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Richard STRAUSS (1864 – 1949)
Complete works for wind ensemble
Sonatina No.1 in F, Aus der Werkstadtt einer Invaliden (1943) [30:58]
Suite in B, op.4 (1884) [22:11]
Serenade in E, op.7 (1881) [8:19]
Symphony in E, Fröhliches Werkstatt (1944/1945) [34:55]
Academy Symphonic Wind/Keith Bragg
rec. January 2003 (Symphony), June 2005 ( Sonatina), October 2006 (Suite and Serenade), Duke’s Hall, Royal Academy of Music, London. DDD
ROYAL ACADEMY OF MUSIC RAM034 [53:21 + 43:21]

Experience Classicsonline

I am always amazed, when I hear these works, that they are so seldom played in concert. Since Edo de Waart and the Netherlands Wind Ensemble’s pioneering complete recording of these pieces in 1970 and 1971, for Philips (6500 097), they have been known and heard. It’s not as if any of them require an abnormally large group, or include any exotic instruments – the Sonatina and Symphony contain parts for basset horn, but that’s as far as unusual demands go.

Like his Horn Concertos, these works very nicely book–end Strauss’s composing career, and they all have similarities. What is most noticeable is that the early Strauss’s classical writing is echoed in the later works, but with the added understanding of a lifetime of experience. This is why one can put an early and a late work on the same disk and there not be a huge surprise between pieces - the style is so obviously the same. That’s a simplistic way of saying that Strauss’s musical DNA was consistent and matured with the passing years.

The earliest work is the one movement Serenade, a delectable concoction, which one can almost imagine being played beneath the beloved’s window, even if it is slightly more fully scored than that kind of piece might be. The four movements of the Suite, op.4, a slightly later work than the Serenade, despite the earlier opus number, are a simple joy, with good tunes and nicely worked out part-writing which gives everyone something to do. With Strauss’s understanding of the orchestra there isn’t a dull moment. The Gavotte is particularly entertaining.

Sixty years later Strauss re-discovered the joys of the wind-band but, after writing his big orchestral works and getting to grips with the balance between wind and brass he here added a couple of extras in the Sonatina – the C clarinet and basset horns – in order to give better weight to the woodwind and create a more homogenous sound with better internal balance. The title – From an Invalid’s Workshop – refers to the fact that the composer was recovering from a bout of influenza early in 1943. But there’s nothing of the invalid about this music. Indeed, I find this work quite jolly, certainly, it’s not a serious work, and neither is there any suggestion of either old age or fatigue – Strauss was almost 80 at the time of composition.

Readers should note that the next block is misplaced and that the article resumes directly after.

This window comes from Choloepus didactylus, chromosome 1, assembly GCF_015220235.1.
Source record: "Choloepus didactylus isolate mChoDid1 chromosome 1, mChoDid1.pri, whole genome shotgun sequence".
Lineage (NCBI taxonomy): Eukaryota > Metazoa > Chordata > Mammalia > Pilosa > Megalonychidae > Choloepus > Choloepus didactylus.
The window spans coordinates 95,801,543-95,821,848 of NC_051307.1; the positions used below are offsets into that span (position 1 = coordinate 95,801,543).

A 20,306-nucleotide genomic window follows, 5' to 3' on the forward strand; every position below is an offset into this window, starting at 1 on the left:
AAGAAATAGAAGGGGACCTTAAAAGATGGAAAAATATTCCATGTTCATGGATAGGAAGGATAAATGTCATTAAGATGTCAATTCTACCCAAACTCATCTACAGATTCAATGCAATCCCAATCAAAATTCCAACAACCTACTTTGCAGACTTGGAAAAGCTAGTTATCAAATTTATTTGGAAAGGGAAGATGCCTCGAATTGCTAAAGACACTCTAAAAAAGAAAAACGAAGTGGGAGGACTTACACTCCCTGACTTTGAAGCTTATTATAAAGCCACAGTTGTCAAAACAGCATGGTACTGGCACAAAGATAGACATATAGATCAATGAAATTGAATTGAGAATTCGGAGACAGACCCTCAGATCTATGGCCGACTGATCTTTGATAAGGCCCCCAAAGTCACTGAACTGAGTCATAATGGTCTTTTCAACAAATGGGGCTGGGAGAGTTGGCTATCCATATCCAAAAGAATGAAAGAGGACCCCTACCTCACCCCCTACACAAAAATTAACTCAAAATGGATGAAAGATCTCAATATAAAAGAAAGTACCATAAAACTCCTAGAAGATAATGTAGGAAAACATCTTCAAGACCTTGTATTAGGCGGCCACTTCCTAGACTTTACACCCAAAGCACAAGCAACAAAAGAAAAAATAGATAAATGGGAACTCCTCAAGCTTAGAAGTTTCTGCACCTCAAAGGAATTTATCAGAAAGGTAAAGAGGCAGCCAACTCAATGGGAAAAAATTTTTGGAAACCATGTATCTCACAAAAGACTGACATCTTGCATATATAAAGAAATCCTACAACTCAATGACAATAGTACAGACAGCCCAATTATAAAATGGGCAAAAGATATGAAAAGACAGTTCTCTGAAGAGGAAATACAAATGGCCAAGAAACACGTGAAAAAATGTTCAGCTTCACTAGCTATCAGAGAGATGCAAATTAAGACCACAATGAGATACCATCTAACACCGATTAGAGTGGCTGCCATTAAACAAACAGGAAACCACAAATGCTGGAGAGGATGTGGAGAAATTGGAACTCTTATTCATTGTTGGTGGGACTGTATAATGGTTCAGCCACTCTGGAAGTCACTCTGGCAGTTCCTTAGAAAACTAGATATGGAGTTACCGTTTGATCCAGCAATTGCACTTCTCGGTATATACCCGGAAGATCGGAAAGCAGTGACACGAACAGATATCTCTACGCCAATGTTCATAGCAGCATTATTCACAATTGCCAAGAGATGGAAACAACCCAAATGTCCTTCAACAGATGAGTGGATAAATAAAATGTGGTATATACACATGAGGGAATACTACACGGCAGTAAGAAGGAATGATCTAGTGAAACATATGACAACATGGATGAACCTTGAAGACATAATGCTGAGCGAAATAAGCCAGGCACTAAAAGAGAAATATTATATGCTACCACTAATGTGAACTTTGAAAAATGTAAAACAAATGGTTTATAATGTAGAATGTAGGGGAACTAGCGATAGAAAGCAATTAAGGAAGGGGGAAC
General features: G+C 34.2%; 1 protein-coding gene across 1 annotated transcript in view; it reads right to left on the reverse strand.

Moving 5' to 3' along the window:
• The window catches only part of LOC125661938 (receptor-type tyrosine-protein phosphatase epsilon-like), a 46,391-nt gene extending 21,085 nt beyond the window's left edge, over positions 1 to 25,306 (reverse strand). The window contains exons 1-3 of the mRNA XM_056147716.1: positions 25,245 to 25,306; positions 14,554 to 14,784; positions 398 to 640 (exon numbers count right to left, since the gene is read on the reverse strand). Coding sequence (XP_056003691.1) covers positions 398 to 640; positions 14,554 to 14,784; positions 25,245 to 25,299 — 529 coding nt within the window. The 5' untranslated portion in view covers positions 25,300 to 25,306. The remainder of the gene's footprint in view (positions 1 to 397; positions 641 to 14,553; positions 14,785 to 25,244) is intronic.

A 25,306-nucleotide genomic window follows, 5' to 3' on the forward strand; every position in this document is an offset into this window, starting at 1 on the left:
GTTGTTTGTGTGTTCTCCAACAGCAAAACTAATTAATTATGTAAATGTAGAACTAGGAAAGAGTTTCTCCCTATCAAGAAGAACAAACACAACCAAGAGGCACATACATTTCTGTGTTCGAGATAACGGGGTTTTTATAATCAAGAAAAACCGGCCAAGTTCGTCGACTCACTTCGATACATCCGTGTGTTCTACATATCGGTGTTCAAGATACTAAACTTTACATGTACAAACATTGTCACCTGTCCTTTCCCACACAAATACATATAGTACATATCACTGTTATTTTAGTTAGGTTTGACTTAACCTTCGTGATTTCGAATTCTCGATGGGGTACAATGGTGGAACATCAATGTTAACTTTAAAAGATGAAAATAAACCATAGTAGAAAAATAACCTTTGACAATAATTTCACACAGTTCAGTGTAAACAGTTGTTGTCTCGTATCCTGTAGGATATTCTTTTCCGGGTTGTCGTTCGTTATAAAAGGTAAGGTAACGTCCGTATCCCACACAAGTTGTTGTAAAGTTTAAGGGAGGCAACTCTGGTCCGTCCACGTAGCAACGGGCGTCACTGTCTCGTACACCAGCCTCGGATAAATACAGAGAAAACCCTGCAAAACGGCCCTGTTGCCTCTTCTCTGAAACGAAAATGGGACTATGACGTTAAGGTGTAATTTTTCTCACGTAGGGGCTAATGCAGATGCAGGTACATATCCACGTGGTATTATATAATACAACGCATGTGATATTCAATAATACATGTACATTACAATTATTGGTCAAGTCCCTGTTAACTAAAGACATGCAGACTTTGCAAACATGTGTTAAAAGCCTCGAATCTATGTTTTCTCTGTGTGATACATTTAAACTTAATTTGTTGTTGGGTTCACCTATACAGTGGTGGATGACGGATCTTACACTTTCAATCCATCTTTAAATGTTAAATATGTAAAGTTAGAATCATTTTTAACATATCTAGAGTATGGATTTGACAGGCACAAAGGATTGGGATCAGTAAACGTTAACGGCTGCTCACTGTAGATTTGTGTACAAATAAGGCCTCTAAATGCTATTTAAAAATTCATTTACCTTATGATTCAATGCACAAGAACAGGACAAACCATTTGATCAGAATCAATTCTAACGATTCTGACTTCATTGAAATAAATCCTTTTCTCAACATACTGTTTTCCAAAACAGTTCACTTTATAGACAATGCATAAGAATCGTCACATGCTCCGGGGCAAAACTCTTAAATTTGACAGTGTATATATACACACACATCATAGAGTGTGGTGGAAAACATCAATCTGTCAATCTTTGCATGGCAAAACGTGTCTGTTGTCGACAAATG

The same is true of the Symphony – a bold and virile work in four big movements. This is the crowning glory of Strauss’s works for wind band and what a piece it is! There’s a very serious intent in the first movement, with severe and intricate working out of the material and some very Helden writing for the horns! The middle two movements provide light relief. The finale is a large-scale Introduction and Allegro, filled with the most brilliant writing for the woodwinds. The sound is rich and full.

These performances, made with three almost entirely different ensembles – as you’d expect from a student group, and with Verity Gunning, daughter of composer Christopher Gunning, playing in the Symphony – are of the highest standard. Keith Bragg’s direction is faultless. The recorded sound is very well balanced, and the wonderful acoustic of the Duke’s Hall has been used to best advantage in giving space to the performers and allowing the full textures to register clearly.

Sasha Calin’s notes are very good.

This is an exciting issue and should not be missed at any cost.

Bob Briggs















































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